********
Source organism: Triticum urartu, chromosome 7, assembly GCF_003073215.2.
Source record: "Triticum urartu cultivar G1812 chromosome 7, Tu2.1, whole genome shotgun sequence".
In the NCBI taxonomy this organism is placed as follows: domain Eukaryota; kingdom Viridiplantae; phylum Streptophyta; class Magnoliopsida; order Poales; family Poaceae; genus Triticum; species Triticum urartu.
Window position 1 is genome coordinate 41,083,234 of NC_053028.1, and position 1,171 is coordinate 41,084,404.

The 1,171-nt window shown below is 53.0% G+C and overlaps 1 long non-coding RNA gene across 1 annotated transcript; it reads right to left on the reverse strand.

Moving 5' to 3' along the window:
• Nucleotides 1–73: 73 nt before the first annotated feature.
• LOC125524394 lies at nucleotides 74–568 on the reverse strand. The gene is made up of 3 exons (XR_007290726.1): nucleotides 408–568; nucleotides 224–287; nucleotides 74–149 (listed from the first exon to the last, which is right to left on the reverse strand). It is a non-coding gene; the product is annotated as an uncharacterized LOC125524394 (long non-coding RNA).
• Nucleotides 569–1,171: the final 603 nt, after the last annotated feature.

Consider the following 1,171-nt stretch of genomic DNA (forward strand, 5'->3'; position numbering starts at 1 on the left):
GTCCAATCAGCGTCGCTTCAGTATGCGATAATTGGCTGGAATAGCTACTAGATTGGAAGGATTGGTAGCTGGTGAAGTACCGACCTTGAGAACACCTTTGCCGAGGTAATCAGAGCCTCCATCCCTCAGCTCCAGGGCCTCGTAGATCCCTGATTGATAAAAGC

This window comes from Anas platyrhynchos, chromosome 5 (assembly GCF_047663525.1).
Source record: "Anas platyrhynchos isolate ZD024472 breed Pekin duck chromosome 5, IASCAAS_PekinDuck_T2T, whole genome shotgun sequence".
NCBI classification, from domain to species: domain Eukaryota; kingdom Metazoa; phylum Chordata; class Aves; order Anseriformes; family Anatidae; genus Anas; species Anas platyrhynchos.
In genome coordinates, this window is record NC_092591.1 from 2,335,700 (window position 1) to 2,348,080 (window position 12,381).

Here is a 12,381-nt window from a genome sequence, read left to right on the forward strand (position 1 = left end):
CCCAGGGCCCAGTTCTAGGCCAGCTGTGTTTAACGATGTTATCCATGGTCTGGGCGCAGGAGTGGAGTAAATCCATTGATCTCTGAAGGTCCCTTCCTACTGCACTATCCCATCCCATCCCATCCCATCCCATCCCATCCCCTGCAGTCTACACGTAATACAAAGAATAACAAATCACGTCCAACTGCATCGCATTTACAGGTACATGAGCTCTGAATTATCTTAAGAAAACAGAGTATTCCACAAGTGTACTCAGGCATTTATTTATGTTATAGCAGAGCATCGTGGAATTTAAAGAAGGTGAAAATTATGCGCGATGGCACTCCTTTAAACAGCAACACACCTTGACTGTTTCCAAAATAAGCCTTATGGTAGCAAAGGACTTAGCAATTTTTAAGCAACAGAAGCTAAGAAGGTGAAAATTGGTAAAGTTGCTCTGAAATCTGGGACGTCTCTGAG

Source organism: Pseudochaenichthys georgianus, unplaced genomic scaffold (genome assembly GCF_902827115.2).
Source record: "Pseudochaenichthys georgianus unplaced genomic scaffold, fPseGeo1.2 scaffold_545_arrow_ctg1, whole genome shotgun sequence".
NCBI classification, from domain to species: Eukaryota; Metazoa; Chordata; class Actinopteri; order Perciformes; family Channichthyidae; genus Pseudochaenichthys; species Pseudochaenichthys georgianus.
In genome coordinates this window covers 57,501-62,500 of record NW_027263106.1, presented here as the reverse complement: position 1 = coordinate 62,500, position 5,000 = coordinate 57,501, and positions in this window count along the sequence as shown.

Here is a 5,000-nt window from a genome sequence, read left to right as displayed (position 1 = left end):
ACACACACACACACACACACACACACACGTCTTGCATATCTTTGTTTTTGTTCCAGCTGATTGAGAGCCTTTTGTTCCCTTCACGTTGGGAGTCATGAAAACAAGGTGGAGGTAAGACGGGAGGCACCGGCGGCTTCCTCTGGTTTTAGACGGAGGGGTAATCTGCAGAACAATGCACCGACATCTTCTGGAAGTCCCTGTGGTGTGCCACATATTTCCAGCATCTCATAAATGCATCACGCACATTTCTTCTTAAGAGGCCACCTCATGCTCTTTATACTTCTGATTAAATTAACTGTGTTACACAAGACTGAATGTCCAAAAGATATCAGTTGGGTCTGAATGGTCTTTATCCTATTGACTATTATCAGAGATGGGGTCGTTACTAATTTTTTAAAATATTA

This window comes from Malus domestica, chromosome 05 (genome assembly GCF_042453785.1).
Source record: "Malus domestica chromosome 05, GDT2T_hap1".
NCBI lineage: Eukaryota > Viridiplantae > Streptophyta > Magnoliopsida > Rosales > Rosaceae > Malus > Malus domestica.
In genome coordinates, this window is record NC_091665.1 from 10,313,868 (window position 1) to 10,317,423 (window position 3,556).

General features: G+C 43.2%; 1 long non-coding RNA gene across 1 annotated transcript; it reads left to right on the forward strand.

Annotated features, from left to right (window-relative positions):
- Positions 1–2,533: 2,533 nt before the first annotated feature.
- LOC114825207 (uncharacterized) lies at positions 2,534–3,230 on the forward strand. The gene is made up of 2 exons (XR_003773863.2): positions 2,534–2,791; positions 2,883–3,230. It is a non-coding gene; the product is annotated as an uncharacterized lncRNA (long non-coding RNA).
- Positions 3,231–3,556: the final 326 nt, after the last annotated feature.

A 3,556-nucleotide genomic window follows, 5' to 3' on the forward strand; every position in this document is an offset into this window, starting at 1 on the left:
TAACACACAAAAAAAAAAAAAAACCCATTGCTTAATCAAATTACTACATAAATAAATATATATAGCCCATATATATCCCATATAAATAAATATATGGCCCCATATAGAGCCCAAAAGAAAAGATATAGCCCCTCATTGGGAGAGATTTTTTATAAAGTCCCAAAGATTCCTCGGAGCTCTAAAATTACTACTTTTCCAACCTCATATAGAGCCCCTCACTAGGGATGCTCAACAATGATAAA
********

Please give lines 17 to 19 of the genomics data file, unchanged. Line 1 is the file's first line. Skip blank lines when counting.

CCCAGGGCCCAGTTCTAGGCCAGCTGTGTTTAACGATGTTATCCATGGTCTGGGCGCAGGAGTGGAGTAAATCCATTGATCTCTGAAGGTCCCTTCCTACTGCACTATCCCATCCCATCCCATCCCATCCCATCCCATCCCCTGCAGTCTACACGTAATACAAAGAATAACAAATCACGTCCAACTGCATCGCATTTACAGGTACATGAGCTCTGAATTATCTTAAGAAAACAGAGTATTCCACAAGTGTACTCAGGCATTTATTTATGTTATAGCAGAGCATCGTGGAATTTAAAGAAGGTGAAAATTATGCGCGATGGCACTCCTTTAAACAGCAACACACCTTGACTGTTTCCAAAATAAGCCTTATGGTAGCAAAGGACTTAGCAATTTTTAAGCAACAGAAGCTAAGAAGGTGAAAATTGGTAAAGTTGCTCTGAAATCTGGGACGTCTCTGAG

Source organism: Pseudochaenichthys georgianus, unplaced genomic scaffold (genome assembly GCF_902827115.2).
Source record: "Pseudochaenichthys georgianus unplaced genomic scaffold, fPseGeo1.2 scaffold_545_arrow_ctg1, whole genome shotgun sequence".